Picking up your dog’s faeces to prevent it entering an urban watershed will help reduce nitrogen and phosphorous pollution and cultural eutrophication.

References:

Campbell, B. M., Beare, D. J., Bennett, E. M., Hall-Spencer, J. M., Ingram, J. S., Jaramillo, F., … & Shindell, D. (2017). Agriculture production as a major driver of the Earth system exceeding planetary boundaries. Ecology and Society, 22(4).

Driscoll, C. T., Whitall, D., Aber, J., Boyer, E., Castro, M., Cronan, C., … & Lawrence, G. (2003). Nitrogen pollution in the northeastern United States: sources, effects, and management options. BioScience, 53(4), 357–374.

Duan, S., Kaushal, S. S., Groffman, P. M., Band, L. E., & Belt, K. T. (2012). Phosphorus export across an urban to rural gradient in the Chesapeake Bay watershed. Journal of Geophysical Research: Biogeosciences, 117(G1).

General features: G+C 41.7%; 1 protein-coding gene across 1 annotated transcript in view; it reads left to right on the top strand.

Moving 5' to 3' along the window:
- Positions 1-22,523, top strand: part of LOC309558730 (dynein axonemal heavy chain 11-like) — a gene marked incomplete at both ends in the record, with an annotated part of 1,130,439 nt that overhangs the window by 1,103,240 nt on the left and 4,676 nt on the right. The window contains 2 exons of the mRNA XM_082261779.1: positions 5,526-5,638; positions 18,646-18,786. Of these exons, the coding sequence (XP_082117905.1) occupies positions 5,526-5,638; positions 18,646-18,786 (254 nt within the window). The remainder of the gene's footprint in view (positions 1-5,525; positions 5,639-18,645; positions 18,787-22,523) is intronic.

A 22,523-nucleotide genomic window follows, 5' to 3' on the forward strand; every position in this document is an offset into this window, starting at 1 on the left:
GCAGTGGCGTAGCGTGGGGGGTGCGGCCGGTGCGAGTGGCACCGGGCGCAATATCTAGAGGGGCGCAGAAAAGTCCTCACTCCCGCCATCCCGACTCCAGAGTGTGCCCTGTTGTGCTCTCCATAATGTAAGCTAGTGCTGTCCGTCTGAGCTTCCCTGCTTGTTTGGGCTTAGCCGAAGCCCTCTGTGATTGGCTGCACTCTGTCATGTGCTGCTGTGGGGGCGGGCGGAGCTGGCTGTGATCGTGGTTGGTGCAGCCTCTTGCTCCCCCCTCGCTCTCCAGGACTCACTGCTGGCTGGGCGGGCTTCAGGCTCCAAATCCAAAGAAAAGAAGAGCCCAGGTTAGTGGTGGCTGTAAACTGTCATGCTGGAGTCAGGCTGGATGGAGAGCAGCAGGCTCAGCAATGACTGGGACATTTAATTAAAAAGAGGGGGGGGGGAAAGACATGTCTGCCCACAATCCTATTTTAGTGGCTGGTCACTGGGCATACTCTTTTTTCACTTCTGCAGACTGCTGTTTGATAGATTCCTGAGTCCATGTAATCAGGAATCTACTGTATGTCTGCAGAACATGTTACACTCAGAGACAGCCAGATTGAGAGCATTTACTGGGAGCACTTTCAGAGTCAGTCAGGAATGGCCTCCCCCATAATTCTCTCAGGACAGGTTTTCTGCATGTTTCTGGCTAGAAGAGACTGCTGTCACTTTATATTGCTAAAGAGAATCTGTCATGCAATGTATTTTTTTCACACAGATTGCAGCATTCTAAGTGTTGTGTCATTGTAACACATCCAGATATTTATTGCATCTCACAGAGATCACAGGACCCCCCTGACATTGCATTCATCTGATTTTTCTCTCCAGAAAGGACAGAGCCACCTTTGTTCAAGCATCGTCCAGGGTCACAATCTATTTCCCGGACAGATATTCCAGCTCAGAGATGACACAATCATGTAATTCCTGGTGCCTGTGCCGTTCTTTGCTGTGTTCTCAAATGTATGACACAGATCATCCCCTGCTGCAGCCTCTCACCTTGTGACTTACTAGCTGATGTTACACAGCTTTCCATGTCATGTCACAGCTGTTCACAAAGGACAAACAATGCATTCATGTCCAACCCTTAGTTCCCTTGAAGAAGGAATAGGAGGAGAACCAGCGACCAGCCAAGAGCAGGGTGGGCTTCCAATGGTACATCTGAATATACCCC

Dubrovsky, N. M., Burow, K. R., Clark, G. M., Gronberg, J. M., Hamilton, P. A., Hitt, K. J., … & Rupert, M. G. (2010). The quality of our Nation’s waters — Nutrients in the Nation’s streams and groundwater, 1992–2004. US geological survey Circular, 1350(2), 174.

Hobbie, S. E., Finlay, J. C., Janke, B. D., Nidzgorski, D. A., Millet, D. B., & Baker, L. A. (2017). Contrasting nitrogen and phosphorus budgets in urban watersheds and implications for managing urban water pollution. Proceedings of the National Academy of Sciences, 114(16), 4177–4182.

Martínez-Sabater, E., García-Muñoz, M., Bonete, P., Rodriguez, M., Sánchez-García, F. B., Pérez-Murcia, M. D., … & Moral, R. (2019). Comprehensive management of dog faeces: Composting versus anaerobic digestion. Journal of environmental management, 250, 109437.

Miller, G.T. and Spoolman, S.E. (2016). Living in the Environment, (19th Ed.) Canada.: Cengage Learning. Book.

Suprihatin, I., Fallowfield, H., Bentham, R., & Cromar, N. (2003). Determination of faecal pollutants in Torrens and Patawalonga catchment waters in South Australia using faecal sterols. Water science and technology, 47(7–8), 283–289.

Peter Miles B.Env.Sc. 45 years in Environmental Science, specializing in Wildlife and Conservation Biology. Writes about Animals, Revegetation & Climate Change.